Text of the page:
What will I do with all that saved money? I’ll probably get a backup battery and potentially an off-board video recorder like the Atomos (so I can shoot at 4k, 10 bit, at 4:2:2). And maybe… just maybe… I’ll add another lens to the stable.

Cost of change
The reason why I chose the Z6 was because I already own Nikon glass, a strobe, and a couple of other accessories. Selling off all my gear in exchange for another brand like Sony would come at a loss. By purchasing the Z6, my D600 will substitute as a secondary camera for shooting B-roll or quickly snapping additional photos with a different prime lens. That my friend, adds another dimension to my set up.

If I wasn’t so invested into Nikon, I would have gotten a Sony mirrorless camera a long time ago. In particular, the Sony A7III is a much better value and offers some features that are a couple generations ahead of Nikon like eye tracking auto-focus.

I also know my way around the Nikon interface, so I know how to operate all the nitty gritty stuff. I’ve heard that the Z6 works exactly like all the other Nikon interfaces. Changing platforms means learning a new system–I won’t have to fumble around Sony’s infamous UI. Instead, I can just pick up the camera and start shooting.

It’s my hobby
For me, shooting photos on my phone is fun, but it’s not the same experience as shooting on a full frame camera. Call me old-school, but I’m going to miss the feeling of a mirror slapping on my D600. Perhaps it’s the same reason why I like things like driving manual sports cars and wearing automatic watches–you’re forced to slow down because of the process and limitations. That experience enables you to feel and appreciate things from a different perspective. When I post-process photos, I’m always evaluating why the photo matters. Should it be in black and white? Does it need more contrast? What is the star of this picture photo, and how do I present it in such a way that it provides a better narrative?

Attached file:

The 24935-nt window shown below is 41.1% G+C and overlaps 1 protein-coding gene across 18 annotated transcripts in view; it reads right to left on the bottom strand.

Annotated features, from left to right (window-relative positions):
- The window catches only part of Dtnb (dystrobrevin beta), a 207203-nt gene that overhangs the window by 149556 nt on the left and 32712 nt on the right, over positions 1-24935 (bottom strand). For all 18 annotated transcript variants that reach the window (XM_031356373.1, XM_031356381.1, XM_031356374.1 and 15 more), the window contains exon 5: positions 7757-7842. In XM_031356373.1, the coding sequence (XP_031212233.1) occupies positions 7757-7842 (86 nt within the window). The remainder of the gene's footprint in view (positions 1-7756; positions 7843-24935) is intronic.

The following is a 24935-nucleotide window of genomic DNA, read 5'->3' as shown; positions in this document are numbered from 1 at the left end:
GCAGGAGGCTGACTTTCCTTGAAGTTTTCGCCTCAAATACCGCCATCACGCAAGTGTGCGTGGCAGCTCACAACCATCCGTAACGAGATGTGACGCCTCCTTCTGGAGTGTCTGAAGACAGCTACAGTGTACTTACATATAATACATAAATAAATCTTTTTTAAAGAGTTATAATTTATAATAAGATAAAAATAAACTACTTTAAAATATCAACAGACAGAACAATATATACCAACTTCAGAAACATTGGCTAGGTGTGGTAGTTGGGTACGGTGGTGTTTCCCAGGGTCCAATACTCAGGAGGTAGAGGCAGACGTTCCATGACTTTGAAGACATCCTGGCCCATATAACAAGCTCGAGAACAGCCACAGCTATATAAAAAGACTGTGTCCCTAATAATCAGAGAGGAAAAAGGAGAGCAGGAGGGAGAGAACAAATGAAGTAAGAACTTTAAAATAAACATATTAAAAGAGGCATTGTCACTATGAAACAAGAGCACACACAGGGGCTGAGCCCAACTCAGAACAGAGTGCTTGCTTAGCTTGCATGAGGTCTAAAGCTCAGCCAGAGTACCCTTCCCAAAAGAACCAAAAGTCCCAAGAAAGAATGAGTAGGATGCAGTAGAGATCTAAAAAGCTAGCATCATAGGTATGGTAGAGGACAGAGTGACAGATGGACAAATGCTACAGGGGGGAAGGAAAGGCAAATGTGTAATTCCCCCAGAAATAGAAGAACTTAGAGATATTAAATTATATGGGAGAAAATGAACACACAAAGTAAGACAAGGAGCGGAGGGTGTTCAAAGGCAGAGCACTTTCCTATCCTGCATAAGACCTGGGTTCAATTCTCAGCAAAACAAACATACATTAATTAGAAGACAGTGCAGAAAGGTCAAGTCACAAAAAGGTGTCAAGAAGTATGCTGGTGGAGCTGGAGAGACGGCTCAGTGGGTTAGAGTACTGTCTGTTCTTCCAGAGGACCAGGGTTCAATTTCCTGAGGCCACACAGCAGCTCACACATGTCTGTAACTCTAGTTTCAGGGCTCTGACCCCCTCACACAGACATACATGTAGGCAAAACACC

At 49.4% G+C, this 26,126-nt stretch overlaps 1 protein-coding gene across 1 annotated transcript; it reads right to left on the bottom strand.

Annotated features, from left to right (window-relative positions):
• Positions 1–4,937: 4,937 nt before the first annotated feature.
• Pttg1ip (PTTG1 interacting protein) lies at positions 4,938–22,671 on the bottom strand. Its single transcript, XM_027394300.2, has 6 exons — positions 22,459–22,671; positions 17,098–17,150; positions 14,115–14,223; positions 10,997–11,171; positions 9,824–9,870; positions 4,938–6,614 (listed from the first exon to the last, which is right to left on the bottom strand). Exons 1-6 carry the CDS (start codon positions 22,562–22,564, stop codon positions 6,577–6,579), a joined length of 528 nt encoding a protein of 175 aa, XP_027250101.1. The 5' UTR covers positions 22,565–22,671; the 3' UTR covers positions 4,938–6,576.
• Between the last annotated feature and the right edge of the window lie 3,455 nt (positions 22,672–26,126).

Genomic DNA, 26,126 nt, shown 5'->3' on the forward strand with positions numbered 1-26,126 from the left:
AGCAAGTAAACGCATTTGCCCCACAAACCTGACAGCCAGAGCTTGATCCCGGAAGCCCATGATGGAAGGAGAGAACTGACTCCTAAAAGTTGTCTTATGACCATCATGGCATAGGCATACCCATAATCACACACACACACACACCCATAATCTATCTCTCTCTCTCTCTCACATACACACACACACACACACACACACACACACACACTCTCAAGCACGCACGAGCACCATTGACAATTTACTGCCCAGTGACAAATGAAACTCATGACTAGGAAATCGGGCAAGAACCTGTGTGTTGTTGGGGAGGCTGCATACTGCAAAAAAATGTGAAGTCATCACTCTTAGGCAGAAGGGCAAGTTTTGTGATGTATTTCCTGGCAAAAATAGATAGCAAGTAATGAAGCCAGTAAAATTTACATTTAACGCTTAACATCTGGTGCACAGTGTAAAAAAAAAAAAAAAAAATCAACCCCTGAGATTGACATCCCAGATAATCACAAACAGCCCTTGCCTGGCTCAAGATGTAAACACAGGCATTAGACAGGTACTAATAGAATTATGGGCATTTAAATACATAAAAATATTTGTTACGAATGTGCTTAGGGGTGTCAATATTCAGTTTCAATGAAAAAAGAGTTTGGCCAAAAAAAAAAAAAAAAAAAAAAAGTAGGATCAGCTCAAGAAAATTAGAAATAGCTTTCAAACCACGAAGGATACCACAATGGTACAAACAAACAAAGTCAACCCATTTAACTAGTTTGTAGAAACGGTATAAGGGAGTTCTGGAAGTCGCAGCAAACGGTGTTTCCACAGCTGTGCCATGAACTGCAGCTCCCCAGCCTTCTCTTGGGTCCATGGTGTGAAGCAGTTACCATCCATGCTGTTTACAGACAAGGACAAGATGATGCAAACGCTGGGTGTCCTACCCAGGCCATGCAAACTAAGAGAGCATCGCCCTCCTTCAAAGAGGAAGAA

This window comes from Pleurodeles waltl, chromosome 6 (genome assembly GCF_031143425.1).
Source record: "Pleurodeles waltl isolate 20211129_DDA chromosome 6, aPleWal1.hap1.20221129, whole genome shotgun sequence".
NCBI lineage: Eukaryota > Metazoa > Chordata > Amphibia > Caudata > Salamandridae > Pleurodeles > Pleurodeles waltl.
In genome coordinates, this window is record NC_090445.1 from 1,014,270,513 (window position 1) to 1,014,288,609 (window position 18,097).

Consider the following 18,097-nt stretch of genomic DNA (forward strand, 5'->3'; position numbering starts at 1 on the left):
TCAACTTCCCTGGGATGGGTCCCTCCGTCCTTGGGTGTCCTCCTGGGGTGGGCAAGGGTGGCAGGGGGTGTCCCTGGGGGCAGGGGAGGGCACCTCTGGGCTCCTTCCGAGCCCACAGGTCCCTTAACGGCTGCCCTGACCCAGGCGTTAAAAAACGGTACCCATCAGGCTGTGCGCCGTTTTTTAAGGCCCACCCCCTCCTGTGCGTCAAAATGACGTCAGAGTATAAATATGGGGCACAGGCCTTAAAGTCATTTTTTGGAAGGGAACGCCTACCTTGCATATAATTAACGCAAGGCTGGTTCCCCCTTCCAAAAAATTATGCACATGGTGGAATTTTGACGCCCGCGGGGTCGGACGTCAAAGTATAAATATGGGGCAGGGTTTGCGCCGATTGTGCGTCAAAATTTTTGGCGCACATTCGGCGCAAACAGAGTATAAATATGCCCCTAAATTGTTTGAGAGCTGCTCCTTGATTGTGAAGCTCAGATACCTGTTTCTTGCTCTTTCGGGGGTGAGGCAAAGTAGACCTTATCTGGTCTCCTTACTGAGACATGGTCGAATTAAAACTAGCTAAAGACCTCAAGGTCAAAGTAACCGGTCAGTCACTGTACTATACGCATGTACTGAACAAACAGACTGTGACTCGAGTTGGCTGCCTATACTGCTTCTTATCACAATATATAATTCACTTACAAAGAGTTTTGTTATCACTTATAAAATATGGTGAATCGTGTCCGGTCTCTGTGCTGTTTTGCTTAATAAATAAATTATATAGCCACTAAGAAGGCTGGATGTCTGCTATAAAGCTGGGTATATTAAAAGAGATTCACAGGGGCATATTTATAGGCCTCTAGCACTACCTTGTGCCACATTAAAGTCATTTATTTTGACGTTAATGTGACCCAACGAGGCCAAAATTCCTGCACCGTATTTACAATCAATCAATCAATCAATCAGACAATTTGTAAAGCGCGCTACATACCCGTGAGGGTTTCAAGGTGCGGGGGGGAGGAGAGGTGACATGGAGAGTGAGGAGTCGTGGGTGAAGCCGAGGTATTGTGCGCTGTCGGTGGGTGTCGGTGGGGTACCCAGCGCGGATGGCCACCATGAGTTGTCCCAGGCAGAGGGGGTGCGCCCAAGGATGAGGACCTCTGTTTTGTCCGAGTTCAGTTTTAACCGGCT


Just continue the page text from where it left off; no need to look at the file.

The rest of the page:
To me, photos are critical to the human experience. Photos act as an extensions of our memory, triggering us to recall the smells, sounds and feelings. In that brief moment, time is frozen. I used to shoot photos with my dad’s Nikon F2, but I think I really got into it when I purchased the D200–I had gotten my first big bonus working for a design agency and I sprung for it. While that particular camera body is out of date, the photos I shot have brought back so many memories. That’s the part that’s priceless.

I don’t think the Z6 will automatically make me a better photographer, but it’ll act as a tool to continue exploring the world, the people, and savoring each moment a little more… one picture at a time.

Hot Pot with Joe and Jho

Justin and Joe in front of our first hot pot dinner together.”

It’s great to see these two back in town. It was fun hearing their tales of travel. Both Justin and Joe have been wandering around the world for the last couple months and their stories are pretty inspiring. They have endless tales of meeting new people, blazing new trails and getting occasional food poisoning. I’m hoping to have them over again so they can share more.